The Roar
The Roar


'Don't see how that works': World Rugby guideline that's been ignored in Wallabies' quest for 'best maul in the world'

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29th June, 2022
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Dan McKellar’s priorities at the Wallabies are absolutely clear: producing the best maul in the world and “genuine physicality and brutality” in everything they do.

In the physical arms race of Test rugby forward battles there is no room for hesitation. World Rugby is trying to temper the sport’s surging physicality, to varying degrees of success, but men like McKellar can’t afford a backward step.

McKellar, and his boss Dave Rennie, know what’s coming when the Test series against England starts on Saturday – a bloody combat for forward supremacy.

“It’s a big part of their DNA, isn’t it, the set-piece and that physicality and brutality and it’s something we’re trying to bring to this group of forwards here,” McKellar said on Wednesday.

“They’ll be strong at set-piece; Maro Itoje, Courtney Lawes, Jamie George, they’re world class. It’s an enormous challenge for us.”


The set-piece is the obvious battle ground on Saturday, and Australia’s scrum, not exactly highly rated in England, is already creaking days out from the game with key injury concerns.

McKellar can’t afford to let that sway his focus.

Head Coach Dan McKellar of the Brumbies looks on

(Photo by Kai Schwoerer/Getty Images)

“We’re trying to develop a mindset here of having the best maul in the world,” he said.


“That takes time, there’s five groups of players that come from different franchises and they all do it differently, so the buy in and thirst for it has been obvious from my end.”

Another key area is “genuine physicality and brutality in what we do. Playing with a real hard edge. You’re not going to win any game without and you certainly won’t win a Test match.”

McKellar’s maul work was the best in the business at Super Rugby level, and he was asked if he was looking at the Wallabies mauling more often, or just doing a better job.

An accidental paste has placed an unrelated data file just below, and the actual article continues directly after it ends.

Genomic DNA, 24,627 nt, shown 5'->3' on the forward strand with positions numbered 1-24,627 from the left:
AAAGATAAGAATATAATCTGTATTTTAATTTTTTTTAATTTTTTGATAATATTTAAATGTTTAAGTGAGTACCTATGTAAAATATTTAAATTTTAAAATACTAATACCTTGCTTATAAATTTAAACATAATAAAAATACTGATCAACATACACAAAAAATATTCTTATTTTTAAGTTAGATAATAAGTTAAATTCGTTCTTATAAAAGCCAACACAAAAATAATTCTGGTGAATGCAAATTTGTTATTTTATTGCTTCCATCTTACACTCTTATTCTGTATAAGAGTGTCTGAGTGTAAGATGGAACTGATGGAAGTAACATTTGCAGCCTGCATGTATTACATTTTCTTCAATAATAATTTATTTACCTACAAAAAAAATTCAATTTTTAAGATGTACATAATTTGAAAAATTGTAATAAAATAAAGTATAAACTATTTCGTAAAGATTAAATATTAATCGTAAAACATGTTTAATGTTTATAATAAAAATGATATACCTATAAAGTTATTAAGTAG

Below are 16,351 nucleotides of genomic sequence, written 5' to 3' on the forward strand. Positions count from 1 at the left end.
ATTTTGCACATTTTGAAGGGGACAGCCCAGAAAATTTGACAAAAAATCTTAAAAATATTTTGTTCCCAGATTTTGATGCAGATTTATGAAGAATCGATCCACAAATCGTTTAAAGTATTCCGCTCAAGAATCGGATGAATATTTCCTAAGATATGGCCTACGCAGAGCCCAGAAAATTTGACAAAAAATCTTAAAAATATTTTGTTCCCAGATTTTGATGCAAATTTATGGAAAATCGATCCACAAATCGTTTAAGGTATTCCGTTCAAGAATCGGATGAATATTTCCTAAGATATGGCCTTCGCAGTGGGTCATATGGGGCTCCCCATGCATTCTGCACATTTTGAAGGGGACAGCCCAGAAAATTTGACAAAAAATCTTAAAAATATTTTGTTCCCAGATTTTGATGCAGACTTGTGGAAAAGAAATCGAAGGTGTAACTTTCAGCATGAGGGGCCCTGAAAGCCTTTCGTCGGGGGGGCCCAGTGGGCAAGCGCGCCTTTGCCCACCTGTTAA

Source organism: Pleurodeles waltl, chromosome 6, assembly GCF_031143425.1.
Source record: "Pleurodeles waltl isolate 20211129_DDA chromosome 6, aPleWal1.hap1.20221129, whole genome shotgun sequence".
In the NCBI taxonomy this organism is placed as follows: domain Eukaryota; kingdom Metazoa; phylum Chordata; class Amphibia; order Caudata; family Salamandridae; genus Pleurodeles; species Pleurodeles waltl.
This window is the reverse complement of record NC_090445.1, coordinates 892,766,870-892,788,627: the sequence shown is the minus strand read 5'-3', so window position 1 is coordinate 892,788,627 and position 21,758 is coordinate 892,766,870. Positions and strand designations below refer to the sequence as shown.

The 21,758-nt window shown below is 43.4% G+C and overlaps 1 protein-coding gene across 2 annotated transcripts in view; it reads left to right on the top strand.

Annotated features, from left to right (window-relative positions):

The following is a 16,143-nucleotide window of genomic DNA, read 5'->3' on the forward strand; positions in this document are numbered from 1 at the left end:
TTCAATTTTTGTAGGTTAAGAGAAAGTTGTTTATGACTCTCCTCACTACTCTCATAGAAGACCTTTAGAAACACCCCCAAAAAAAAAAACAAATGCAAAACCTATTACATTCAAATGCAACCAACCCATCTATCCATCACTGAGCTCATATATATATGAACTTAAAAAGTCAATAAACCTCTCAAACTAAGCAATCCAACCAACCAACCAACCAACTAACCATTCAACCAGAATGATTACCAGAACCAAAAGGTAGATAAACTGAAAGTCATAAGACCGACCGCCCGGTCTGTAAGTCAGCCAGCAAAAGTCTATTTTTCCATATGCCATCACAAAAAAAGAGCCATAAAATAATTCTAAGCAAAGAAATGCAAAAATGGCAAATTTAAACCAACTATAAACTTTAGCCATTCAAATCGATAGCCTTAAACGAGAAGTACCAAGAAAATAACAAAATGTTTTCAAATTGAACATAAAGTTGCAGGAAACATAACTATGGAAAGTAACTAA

“It’s just about mauling better, isn’t it?” he countered. “The reality is in Test match rugby games are often tight, so when the opportunity comes to take points you generally take the points whereas in Super Rugby bonus points over the course of the season, if you’re scoring tries, is certainly important.


“Opportunities in Test rugby are less, but when we do take them we’ve got to be better. Mauling’s one part of it, there’s a whole lot to being a good forward pack, but it’s an area that we’ve identified that can certainly make some shifts.”

The Wallabies will name their side on Thursday and how the pack lines up should give an insight into Rennie’s style of forward play. But there are non-negotiables whoever puts on the gold jersey.


“You’ve got to take them on, haven’t you?” McKellar said. “You’ve got to understand that you can’t shy away from where the challenge is coming from.

“It’s been part of English rugby DNA for forever and a day that set-piece and physicality and brutality is important and it’s certainly going to be important for our pack.

“We know that for us to win this game we’ve got to win the collisions and we’ve got to look to dominate at set-piece. It’s as simple as that. They’re world class and it’s a real challenge for us. If we do that you give the likes of the players we have in the backline to really shine and dominate.”

The task faced by McKellar, and other coaches seeking to whip up and prepare players for these big physical battles has been complicated in the past year as World Rugby reacts to increasing concern over head trauma.


Their high contact crackdown is having a significant impact with a rise in red and yellow cards throughout Super Rugby. In that competition, the 20 minute red cards kept games competitive, but World Rugby sidelined that tweak and a red in this Test series will mean a team is at 14 players for the remainder of the match., and McKellar can’t understand why.